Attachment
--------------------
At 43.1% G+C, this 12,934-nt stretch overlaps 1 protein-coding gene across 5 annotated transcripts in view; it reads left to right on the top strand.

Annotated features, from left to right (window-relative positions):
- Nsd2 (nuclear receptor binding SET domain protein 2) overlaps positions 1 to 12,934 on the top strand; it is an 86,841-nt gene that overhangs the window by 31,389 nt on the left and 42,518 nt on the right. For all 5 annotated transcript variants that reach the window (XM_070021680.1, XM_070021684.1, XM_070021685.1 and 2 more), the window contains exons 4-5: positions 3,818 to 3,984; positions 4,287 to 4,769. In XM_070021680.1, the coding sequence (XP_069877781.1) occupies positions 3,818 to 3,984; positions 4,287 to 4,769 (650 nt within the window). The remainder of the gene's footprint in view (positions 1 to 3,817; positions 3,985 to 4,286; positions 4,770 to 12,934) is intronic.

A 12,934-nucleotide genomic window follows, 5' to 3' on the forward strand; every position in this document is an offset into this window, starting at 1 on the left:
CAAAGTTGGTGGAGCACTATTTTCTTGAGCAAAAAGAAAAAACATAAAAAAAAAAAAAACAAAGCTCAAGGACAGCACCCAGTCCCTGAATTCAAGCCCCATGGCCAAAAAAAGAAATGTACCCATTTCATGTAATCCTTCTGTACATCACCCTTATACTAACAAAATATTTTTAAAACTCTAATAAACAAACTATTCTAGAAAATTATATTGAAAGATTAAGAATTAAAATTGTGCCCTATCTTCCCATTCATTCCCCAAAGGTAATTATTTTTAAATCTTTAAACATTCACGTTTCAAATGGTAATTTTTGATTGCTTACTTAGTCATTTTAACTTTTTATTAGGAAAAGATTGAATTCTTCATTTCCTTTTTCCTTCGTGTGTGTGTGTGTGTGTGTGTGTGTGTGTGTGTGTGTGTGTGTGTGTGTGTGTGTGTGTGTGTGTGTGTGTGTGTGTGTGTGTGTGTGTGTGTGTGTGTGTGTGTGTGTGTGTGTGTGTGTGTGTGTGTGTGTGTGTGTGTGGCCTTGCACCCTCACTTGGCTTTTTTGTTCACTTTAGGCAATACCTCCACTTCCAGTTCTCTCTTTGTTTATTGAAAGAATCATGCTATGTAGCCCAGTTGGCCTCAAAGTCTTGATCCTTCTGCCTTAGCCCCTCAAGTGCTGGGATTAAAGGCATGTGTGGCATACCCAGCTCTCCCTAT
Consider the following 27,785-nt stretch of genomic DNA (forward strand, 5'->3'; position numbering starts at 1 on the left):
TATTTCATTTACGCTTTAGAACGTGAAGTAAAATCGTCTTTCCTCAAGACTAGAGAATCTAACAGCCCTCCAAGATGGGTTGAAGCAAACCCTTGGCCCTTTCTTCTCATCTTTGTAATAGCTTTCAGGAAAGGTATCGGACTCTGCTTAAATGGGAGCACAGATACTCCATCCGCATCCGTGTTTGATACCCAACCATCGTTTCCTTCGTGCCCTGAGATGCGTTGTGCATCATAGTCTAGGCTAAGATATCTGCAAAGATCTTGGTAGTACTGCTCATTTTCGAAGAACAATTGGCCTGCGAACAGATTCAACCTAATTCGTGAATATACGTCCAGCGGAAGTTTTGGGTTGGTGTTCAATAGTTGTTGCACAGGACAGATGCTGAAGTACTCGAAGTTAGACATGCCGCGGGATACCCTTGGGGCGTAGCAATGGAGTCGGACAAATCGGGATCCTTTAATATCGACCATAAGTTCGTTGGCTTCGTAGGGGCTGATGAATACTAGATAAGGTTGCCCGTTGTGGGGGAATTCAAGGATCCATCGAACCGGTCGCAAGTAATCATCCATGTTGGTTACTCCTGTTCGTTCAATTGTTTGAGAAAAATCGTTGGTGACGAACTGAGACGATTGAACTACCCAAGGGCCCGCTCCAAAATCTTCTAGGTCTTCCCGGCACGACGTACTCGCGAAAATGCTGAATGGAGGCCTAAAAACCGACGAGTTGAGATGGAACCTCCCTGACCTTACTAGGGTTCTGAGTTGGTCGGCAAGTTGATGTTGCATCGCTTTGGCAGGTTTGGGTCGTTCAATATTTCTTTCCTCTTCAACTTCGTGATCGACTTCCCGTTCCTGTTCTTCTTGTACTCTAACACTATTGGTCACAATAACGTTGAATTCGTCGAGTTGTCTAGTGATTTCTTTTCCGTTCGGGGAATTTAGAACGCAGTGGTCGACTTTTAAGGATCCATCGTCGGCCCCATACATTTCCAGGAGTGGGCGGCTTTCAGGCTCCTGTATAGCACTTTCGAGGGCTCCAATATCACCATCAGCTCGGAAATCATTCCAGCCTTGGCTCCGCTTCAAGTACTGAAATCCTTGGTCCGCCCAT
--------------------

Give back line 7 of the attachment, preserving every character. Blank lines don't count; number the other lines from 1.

TATTTCATTTACGCTTTAGAACGTGAAGTAAAATCGTCTTTCCTCAAGACTAGAGAATCTAACAGCCCTCCAAGATGGGTTGAAGCAAACCCTTGGCCCTTTCTTCTCATCTTTGTAATAGCTTTCAGGAAAGGTATCGGACTCTGCTTAAATGGGAGCACAGATACTCCATCCGCATCCGTGTTTGATACCCAACCATCGTTTCCTTCGTGCCCTGAGATGCGTTGTGCATCATAGTCTAGGCTAAGATATCTGCAAAGATCTTGGTAGTACTGCTCATTTTCGAAGAACAATTGGCCTGCGAACAGATTCAACCTAATTCGTGAATATACGTCCAGCGGAAGTTTTGGGTTGGTGTTCAATAGTTGTTGCACAGGACAGATGCTGAAGTACTCGAAGTTAGACATGCCGCGGGATACCCTTGGGGCGTAGCAATGGAGTCGGACAAATCGGGATCCTTTAATATCGACCATAAGTTCGTTGGCTTCGTAGGGGCTGATGAATACTAGATAAGGTTGCCCGTTGTGGGGGAATTCAAGGATCCATCGAACCGGTCGCAAGTAATCATCCATGTTGGTTACTCCTGTTCGTTCAATTGTTTGAGAAAAATCGTTGGTGACGAACTGAGACGATTGAACTACCCAAGGGCCCGCTCCAAAATCTTCTAGGTCTTCCCGGCACGACGTACTCGCGAAAATGCTGAATGGAGGCCTAAAAACCGACGAGTTGAGATGGAACCTCCCTGACCTTACTAGGGTTCTGAGTTGGTCGGCAAGTTGATGTTGCATCGCTTTGGCAGGTTTGGGTCGTTCAATATTTCTTTCCTCTTCAACTTCGTGATCGACTTCCCGTTCCTGTTCTTCTTGTACTCTAACACTATTGGTCACAATAACGTTGAATTCGTCGAGTTGTCTAGTGATTTCTTTTCCGTTCGGGGAATTTAGAACGCAGTGGTCGACTTTTAAGGATCCATCGTCGGCCCCATACATTTCCAGGAGTGGGCGGCTTTCAGGCTCCTGTATAGCACTTTCGAGGGCTCCAATATCACCATCAGCTCGGAAATCATTCCAGCCTTGGCTCCGCTTCAAGTACTGAAATCCTTGGTCCGCCCAT